As a freelancer or aspiring micro business owner, you may think that emails are something you left behind in your old job. Sure, large multinationals send them out because they have audiences that run into the millions. You don’t, and that’s fine; so surely you don’t need to bother, right? Wrong.
Email copywriting is a skill that will be an asset to your business from day one. It allows you to generate new leads, close sales, and generally just keep in contact with clients in a professional and informative manner. The only question is: how do you get better at it?
Know the value that you have to offer
You offer value because you have a specific set of skills that people are looking for. As a new freelancer it can be easy to lose sight of this, but always remember that people have paid you in the past. If they could be persuaded before you took your email writing to new heights, then you’ll be able to get even more customers with a more persuasive approach.
Knowing your value is more than just a timely psychological boost. It will help you with your writing in 3 distinct ways:
- It will give you the self-confidence that you need if you’re to find the right words to position yourself as an authority figure
- Knowing your value allows you to think about the specific skills that you can offer your customers
- You will be able to project a sense of confidence, without overdoing things, that will give you credibility in the eyes of the reader
Don’t try and do everything, specialize in something
The next thing to do is not to get carried away by your own flexibility. Now that you’re your own boss, you have the freedom to take on any type of work that you like. The downside to this is that you’re going to end up turning down a lot of work because you’ll be offered projects that aren’t the best fit for what you want to achieve. This isn’t a sign that you’re not adaptable enough for the job; it’s a clear demonstration of the confidence you have in your own choice of niche.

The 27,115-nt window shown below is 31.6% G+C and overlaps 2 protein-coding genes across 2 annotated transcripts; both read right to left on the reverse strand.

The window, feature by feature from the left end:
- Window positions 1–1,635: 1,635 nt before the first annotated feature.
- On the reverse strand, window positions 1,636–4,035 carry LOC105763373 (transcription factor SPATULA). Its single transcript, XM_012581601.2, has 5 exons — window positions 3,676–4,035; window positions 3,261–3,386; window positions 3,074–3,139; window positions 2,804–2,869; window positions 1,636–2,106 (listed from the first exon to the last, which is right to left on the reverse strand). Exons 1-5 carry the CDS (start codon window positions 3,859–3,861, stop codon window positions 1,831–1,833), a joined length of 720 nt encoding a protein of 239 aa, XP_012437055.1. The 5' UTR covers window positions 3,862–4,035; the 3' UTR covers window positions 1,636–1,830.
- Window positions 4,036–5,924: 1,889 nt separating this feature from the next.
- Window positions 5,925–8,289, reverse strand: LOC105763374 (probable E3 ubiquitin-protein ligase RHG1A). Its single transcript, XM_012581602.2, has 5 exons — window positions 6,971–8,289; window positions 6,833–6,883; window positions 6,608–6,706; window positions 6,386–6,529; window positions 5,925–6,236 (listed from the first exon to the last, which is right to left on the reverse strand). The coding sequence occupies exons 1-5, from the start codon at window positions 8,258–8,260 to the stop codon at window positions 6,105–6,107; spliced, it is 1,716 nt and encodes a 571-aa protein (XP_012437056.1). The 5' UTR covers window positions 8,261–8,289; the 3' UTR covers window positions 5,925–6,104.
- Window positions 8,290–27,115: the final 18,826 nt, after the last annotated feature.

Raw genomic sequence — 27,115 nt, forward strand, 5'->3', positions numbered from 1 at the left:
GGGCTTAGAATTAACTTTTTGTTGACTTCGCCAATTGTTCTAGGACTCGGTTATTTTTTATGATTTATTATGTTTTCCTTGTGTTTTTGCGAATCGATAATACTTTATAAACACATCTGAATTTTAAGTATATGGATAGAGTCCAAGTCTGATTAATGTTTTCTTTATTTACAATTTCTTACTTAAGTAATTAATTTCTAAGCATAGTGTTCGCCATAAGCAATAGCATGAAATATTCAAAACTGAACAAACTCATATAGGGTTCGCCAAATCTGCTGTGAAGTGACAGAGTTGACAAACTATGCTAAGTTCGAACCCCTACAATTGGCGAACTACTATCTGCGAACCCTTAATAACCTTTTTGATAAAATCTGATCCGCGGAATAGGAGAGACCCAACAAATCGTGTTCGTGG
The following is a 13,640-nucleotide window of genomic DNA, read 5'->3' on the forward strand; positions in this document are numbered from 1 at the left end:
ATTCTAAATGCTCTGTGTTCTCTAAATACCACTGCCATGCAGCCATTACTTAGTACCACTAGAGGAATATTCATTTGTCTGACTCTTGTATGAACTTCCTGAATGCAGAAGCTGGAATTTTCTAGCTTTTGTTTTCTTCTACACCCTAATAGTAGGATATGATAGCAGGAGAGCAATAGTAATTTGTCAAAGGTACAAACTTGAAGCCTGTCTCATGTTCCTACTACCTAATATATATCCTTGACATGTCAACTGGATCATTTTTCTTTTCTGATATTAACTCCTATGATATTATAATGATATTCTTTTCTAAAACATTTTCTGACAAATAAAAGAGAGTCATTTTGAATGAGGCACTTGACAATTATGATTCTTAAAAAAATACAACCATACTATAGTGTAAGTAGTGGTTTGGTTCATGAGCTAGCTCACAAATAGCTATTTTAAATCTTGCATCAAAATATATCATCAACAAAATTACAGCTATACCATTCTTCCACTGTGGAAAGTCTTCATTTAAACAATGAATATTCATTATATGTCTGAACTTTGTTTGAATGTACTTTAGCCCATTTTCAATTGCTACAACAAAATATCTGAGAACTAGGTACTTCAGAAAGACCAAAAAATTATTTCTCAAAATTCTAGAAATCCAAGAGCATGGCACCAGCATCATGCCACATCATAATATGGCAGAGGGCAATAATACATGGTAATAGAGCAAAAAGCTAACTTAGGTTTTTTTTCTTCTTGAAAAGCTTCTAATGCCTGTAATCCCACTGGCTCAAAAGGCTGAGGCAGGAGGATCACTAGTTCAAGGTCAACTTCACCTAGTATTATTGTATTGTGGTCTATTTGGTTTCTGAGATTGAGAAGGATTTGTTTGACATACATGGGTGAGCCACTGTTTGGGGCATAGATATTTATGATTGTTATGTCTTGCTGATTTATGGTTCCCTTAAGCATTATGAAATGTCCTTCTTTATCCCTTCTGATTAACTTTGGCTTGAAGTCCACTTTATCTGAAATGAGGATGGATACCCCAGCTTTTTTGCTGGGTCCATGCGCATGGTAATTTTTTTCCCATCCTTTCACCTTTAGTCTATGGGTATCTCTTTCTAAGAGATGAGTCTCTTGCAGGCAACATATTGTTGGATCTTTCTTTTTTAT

“It’s so important to choose a niche. Too many freelancers try and write emails that position themselves as a one-stop shop. All this does is set expectations unrealistically high, and set the freelancer up to fail” — says Jane McDowell, a marketer at Canada Writers and TheEssayTyper.
Your emails need to clearly lay out what you can assist your customers with, and also rule out things you’re not able to do. This will save you from wasting time on low yield projects that don’t make the best use of your skills. What you want to avoid, however, is listing everything you can’t do as this will give the impression that you’re unapproachable or difficult to work with. Choose your wording in such a way that what you can’t offer is implicit, rather than explicit.
Identify the right kind of clients for your business
Writing prospecting emails is largely a matter of knowing who it is you’re writing to. If you know what your niche is, then it’ll soon become apparent who the various different businesses are that will need your services.
There’s little to be gained from a blanket campaign that targets a huge range of different businesses. As a micro business, your job is to target the people who need you with laser-like focus. You only need to get a few extra clients for your profits to rise markedly, so focus on doing your research. Here are 3 key questions you can ask yourself:
- If I were contacting myself, what would I be asking for a helping hand with?
- Why should a business go with a freelancer, as opposed to a larger operation?
- What type of working relationship do I expect to have with my ideal customer?
Know the answers to these 3 questions, and you’ll soon know which kind of clients you need to start pursuing.
About the Author
James Daily is a professional writer, content manager, and blogger. When he is not involved in career-related tasks, he follows his other many interests, including astronomy, psychology, and cinema. You can follow James on Twitter.